Certainly, not every criticism of Israeli policy is antisemitic. But often the lines to antisemitism are crossed. It becomes suspect when people call into question the very existence and right to self-defense of a country, while at the same time they have no problem with all sorts of other countries and wars in the world. Or when the TV presenter Michel Friedman, a German Jew, gets asked in an interview what he thinks of „his country’s“ policy. Of course, the interviewer meant Israel, implying that Friedman serves as some kind of representative for Israel even though he is from Germany and has lived there all his life. In the German context, when Israelis are called Nazis and a „Holocaust in Palestine“ is discussed, this implies that the victims of the past have turned into today’s perpetrators, doing exactly what has been done to them. All of which of course amounts to a crass relativization of the Nazi Holocaust, with the effect of making German guilt appear not quite as damning as it used to. Unfortunately this form of antisemitism is also reflected in leftist circles. Some of these positions can be found in the pro-Palestinian movement. When, for example, the Palestinian struggle is inseparably associated with the struggle for peace, for human rights, and for the political right of self-determination of the Palestinians. There is no recognition that for example suicide bombings have nothing to do with emancipation. Nor is it recognized that a radical antisemitism exists in groups like Hamas or Hizbollah. If these groups prevailed it would mean the death of five million Israeli Jews. But also gays, lesbians, feminists, transgender or even just people who want to dance to loud music would have a hard time according to the ideas of Hamas – presumably as would the rest of the population. Strange organisations for left-wing solidarity, aren‘t they?
Furthermore, antisemitic images sometimes appear in left debates revolving around a critique of globalisation and associated critiques of capitalism. For example when the negative consequences of globalisation are seen as a conspiracy of „evil capitalists“ and „imperialist politicians“ – who are sometimes implied to be Jews or under Jewish control. Or when even capitalism itself is not seen as a system that is inherently set up in a harmful way; a set of social relations under which people are forced to go to work not to meet social needs but to create profit – not because the particular employers are so greedy but because competition forces them to. Instead, capitalism is understood as the work of individual capitalists or corporations – a critique of capitalists, not of capitalism. In some cases, people only have something against capitalism when it is about interest rates or financial markets. They don‘t see that the financial sphere is closely related to the production of goods and that criticizing it alone doesn‘t make much sense, ignoring that the real evil lies in a mode of production in which people are exploited through wage labor.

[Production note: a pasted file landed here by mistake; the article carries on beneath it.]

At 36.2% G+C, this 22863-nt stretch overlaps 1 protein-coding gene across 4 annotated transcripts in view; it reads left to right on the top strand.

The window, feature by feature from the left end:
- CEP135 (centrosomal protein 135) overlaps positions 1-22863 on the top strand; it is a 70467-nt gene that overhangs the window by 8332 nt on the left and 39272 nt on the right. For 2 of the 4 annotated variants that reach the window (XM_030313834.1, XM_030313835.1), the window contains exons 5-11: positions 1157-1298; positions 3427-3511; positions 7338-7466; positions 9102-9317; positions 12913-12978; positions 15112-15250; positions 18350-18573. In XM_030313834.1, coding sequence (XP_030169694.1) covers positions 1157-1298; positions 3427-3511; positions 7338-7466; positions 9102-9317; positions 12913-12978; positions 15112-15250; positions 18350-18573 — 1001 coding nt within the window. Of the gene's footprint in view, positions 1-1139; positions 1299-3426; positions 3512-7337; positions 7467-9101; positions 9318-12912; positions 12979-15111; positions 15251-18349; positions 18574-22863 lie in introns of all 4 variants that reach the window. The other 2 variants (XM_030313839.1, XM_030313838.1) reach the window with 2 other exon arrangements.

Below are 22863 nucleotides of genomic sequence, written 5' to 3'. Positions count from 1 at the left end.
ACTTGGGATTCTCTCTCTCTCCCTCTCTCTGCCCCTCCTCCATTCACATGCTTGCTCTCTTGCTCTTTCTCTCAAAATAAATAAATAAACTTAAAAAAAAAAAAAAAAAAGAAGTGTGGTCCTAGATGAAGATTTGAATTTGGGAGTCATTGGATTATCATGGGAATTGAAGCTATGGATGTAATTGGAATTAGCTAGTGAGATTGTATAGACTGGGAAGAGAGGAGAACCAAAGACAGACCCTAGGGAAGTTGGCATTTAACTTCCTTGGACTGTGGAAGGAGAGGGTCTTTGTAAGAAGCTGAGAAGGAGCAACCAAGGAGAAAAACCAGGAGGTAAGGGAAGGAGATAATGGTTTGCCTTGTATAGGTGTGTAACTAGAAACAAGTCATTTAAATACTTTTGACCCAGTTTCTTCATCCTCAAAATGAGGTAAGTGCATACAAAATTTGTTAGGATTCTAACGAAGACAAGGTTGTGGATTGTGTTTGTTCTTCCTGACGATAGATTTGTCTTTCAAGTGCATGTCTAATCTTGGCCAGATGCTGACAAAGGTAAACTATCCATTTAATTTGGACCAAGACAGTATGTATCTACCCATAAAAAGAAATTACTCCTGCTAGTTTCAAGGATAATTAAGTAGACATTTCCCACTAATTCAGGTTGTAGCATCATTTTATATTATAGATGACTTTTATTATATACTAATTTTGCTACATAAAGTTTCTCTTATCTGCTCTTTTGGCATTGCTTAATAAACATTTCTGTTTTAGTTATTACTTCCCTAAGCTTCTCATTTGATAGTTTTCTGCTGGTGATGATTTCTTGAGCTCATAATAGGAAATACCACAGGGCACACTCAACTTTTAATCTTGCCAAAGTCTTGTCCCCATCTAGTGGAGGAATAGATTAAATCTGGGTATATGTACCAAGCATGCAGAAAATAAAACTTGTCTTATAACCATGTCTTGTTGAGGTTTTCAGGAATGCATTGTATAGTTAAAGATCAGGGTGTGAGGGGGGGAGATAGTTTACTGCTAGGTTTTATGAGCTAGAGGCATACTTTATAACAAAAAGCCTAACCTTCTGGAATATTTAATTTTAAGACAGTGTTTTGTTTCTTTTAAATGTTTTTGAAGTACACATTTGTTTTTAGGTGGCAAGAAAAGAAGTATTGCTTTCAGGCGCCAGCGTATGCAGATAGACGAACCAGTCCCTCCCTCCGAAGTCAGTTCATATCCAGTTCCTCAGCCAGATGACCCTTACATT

What does all of this have to do with antisemitism? As we have seen above, the equation of Jews with money was a pervasive image for centuries, it is firmly fixed in Western thought. Hence such a „foreshortened critique of capitalism“ always provides a ready opportunity to make the Jews responsible for the ills of capitalistic society. In this logic, it must always be a group of people who possess the features that for centuries were associated with „the Jews“ being the so-called „speculators“ who cunningly „drain the people dry“ economically by claiming interest and thus „dominate the whole world.“ This line of argument then – consciously or unconsciously – builds upon antisemitic stereotypes. Interestingly enough, this „abbreviated critique of capitalism“ is also found among Nazi groups, where it is rooted in their ethnic and nationalist ideas.

To sum it up…
Antisemitism is not just crazy prejudice against Jews but represents an even crazier form of false explanation of what is wrong in the world, according to the formula „They are to blame!“. The reason and motivation for antisemitism are not always identical; antisemitic images are often updated and adapted to the current world situation. Thus they can be heard in discussions around the Middle East conflict, the United States or the critique of globalization. And because leftists also are part of a society shaped by antisemitism, they are certainly not immune to such stereotypes. All this is reason enough to develop a comprehensive and liberatory criticique ofcapitalism,tounderstandthecomplexsituationin the Middle East, and to be certain of the urgency of Primo Levi’s realization that „It happened, therefore it can happen again: this is the core of what we have to say. It can happen, and it can happen everywhere.“